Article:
Home prices will keep soaring through 2023 as construction will fail to meet demand, study says

House home construction
  • Economists surveyed by the Urban Land Institute see home price growth elevated through 2023 albeit slowing.
  • Housing starts will rise to their fastest rate since 2007 but still fail to meet demand, ULI said.
  • Elevated lumber prices have curbed building and could spark a housing affordability crisis.
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Prospective buyers waiting for the housing market to cool down shouldn’t hold their breath.

Home-price inflation will slow from last year’s peak of 11.4% but remain elevated as the market boom charges forward, according to economists surveyed by the Urban Land Institute in May. The estimates for average price growth in 2021 and 2022 were revised higher to 8.1% and 5%, respectively, and price growth is forecasted to reach 4% in 2023, landing just below the country’s 20-year average but still outpacing broader inflation measures.

ULI, which calls itself the world’s oldest and largest network of real estate and land experts, surveyed 42 economists and analysts across 39 real-estate organizations from April 23 to May 7.

Some of the inflation slowdown will be driven by a rebound in home supply, according to the survey. US home inventory tumbled to a record low in fall 2020 and has since retraced only a portion of the decline. And while housing starts surged in March, elevated lumber prices and lot shortages dragged on starts in April.

Economists see single-family starts climbing to an annualized rate of 1.1 million by the end of this year and reaching 1.2 million in 2022 and 2023, according to ULI. That compares to an average rate of 990,500 starts through 2020 and 1.1 million in April.

While housing starts already exceed the 20-year average of 942,000, inventory will fall short of the country’s massive demand. Estimates of population growth, demographic change, and demolitions suggest about 1.3 million households will form annually for the next few years, Goldman Sachs analysts said in a May note.

Millennials are just reaching peak homebuying age and set to keep demand strong for the foreseeable future. Elevated lumber prices and lot shortages will continue to drag on construction even as starts accelerate. And while mortgage rates have risen from their pandemic-era floor, they still sit at historically low levels and should keep demand robust, the bank said.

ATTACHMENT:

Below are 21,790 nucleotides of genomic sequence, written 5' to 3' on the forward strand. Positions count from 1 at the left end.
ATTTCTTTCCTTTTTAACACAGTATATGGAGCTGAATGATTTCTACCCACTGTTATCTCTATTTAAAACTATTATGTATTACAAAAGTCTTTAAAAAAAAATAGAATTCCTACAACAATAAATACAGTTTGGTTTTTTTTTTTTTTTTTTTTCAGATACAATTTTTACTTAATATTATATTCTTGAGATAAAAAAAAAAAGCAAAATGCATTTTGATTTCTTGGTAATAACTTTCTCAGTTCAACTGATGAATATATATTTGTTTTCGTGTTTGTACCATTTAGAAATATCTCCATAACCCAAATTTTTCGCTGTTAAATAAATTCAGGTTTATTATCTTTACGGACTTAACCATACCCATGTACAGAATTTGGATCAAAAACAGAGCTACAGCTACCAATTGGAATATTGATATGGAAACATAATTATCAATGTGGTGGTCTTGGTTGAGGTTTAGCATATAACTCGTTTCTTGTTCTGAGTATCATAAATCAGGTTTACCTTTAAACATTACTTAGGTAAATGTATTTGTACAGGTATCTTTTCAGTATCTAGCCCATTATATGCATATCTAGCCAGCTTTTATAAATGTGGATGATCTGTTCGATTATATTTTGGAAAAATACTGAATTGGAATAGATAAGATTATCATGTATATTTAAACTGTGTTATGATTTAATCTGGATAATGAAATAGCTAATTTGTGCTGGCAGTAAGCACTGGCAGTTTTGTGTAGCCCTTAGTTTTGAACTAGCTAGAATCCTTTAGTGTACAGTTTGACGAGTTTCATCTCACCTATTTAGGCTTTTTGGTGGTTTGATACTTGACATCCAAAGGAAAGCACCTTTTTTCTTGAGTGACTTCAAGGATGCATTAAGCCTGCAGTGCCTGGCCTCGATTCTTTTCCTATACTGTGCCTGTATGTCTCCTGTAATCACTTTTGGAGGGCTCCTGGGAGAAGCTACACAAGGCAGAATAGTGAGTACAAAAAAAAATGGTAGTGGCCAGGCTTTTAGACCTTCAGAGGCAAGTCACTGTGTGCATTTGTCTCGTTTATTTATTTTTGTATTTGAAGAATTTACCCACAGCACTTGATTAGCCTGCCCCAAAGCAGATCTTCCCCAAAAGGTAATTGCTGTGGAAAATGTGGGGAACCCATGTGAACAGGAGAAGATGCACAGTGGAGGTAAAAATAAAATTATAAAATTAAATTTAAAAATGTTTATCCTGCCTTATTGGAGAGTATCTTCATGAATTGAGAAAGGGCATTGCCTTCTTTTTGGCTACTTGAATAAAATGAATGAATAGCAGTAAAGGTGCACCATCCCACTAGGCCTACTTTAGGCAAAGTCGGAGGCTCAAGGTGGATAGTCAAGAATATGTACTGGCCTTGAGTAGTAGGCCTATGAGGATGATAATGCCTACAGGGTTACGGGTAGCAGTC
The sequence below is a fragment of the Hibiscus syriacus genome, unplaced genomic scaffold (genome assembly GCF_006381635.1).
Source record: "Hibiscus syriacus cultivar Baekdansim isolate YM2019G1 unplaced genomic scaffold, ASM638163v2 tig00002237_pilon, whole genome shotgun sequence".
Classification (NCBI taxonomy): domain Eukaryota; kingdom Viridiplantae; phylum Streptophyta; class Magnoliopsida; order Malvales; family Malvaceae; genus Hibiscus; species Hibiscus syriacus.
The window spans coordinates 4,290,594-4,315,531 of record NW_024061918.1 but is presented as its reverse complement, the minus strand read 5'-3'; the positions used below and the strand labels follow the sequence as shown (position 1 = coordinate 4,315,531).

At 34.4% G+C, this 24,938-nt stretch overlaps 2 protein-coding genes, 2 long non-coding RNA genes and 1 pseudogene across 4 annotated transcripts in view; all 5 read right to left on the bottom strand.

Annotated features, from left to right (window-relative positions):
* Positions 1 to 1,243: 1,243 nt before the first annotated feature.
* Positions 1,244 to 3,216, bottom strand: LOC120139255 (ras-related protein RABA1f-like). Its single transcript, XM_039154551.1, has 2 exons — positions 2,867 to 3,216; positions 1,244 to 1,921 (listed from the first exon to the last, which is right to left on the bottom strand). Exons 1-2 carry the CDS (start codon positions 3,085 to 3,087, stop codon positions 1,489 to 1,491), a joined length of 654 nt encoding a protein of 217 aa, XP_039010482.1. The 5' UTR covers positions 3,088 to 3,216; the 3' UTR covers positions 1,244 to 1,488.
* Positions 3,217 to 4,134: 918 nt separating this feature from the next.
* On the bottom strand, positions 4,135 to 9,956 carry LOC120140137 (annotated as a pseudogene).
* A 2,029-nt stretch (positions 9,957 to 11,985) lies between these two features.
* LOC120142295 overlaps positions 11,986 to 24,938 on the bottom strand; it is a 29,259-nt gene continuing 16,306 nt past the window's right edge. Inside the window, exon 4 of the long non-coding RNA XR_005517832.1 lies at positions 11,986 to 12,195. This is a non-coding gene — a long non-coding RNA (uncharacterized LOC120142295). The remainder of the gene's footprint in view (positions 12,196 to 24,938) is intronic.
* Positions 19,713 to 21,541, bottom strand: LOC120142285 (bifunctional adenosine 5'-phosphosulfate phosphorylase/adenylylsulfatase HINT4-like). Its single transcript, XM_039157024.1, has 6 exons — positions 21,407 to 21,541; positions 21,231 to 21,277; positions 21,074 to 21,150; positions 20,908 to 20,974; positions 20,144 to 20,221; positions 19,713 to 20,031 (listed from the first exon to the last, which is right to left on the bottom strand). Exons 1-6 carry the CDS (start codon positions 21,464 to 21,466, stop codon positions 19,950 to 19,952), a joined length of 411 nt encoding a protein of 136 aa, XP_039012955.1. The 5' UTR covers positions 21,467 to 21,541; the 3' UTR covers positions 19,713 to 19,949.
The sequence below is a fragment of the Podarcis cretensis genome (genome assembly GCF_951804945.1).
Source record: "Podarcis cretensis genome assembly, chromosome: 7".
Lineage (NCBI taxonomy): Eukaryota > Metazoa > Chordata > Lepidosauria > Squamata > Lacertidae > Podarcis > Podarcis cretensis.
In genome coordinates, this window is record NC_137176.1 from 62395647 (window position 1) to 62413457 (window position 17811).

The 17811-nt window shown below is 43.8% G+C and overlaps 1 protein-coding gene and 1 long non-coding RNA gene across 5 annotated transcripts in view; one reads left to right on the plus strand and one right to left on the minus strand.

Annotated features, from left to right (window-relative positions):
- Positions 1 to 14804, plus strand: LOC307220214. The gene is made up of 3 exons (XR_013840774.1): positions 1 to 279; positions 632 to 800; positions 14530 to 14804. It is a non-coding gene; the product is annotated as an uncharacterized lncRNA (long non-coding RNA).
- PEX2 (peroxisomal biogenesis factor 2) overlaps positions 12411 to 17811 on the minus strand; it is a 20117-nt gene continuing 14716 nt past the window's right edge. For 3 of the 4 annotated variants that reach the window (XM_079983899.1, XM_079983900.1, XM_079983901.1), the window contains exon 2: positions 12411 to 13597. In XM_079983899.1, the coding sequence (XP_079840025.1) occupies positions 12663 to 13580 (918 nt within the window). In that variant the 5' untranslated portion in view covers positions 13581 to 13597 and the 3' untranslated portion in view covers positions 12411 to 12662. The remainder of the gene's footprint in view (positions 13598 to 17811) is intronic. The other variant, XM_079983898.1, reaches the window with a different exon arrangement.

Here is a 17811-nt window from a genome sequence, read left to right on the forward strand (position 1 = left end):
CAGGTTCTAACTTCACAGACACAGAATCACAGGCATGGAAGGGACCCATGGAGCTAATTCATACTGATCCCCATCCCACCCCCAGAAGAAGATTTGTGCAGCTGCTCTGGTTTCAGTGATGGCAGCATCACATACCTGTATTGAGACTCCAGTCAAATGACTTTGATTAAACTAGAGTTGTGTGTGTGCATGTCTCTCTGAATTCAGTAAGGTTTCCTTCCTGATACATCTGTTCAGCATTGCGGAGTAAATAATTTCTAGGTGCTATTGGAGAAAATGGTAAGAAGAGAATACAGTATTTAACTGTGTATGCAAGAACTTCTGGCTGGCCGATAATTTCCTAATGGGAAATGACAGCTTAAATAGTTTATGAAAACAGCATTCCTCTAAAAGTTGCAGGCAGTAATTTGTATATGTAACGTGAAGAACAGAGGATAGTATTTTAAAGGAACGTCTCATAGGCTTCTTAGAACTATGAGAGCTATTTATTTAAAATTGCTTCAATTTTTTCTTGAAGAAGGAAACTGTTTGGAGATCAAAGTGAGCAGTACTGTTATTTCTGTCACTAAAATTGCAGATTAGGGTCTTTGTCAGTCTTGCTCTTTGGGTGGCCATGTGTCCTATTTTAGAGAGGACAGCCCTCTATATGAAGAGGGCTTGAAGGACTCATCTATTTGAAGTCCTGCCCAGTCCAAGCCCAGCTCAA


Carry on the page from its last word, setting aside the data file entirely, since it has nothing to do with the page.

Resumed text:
“The resulting picture is one of a persistent supply-demand imbalance in the years ahead,” Goldman economists led by Ronnie Walker added.

And even if construction is to trend at 1.1 million this year, a handful of obstacles need to be cleared. Lumber prices remain at historic highs even after falling for seven days straight. Bottlenecks that lifted lumber costs have since bled into construction. About 47% of builders added escalation clauses to contracts last month, allowing them to lift selling prices to offset higher costs. Nearly one-fifth of contractors said they’re delaying building or sales entirely, possibly waiting for lower costs to improve profitability.

The construction industry will also need to convert vast amounts of land into buildable lots and, eventually, new units. The New Home Lot Supply Index fell to a record low in the first quarter, according to analytics firm Zonda. Separately, the number of approved homes that haven’t yet been started climbed to the highest level since 1979 in April.

Unless housing starts rebound from the April slump, the nationwide supply shortage risks leaving an entire generation in the dust as builders struggle to keep up.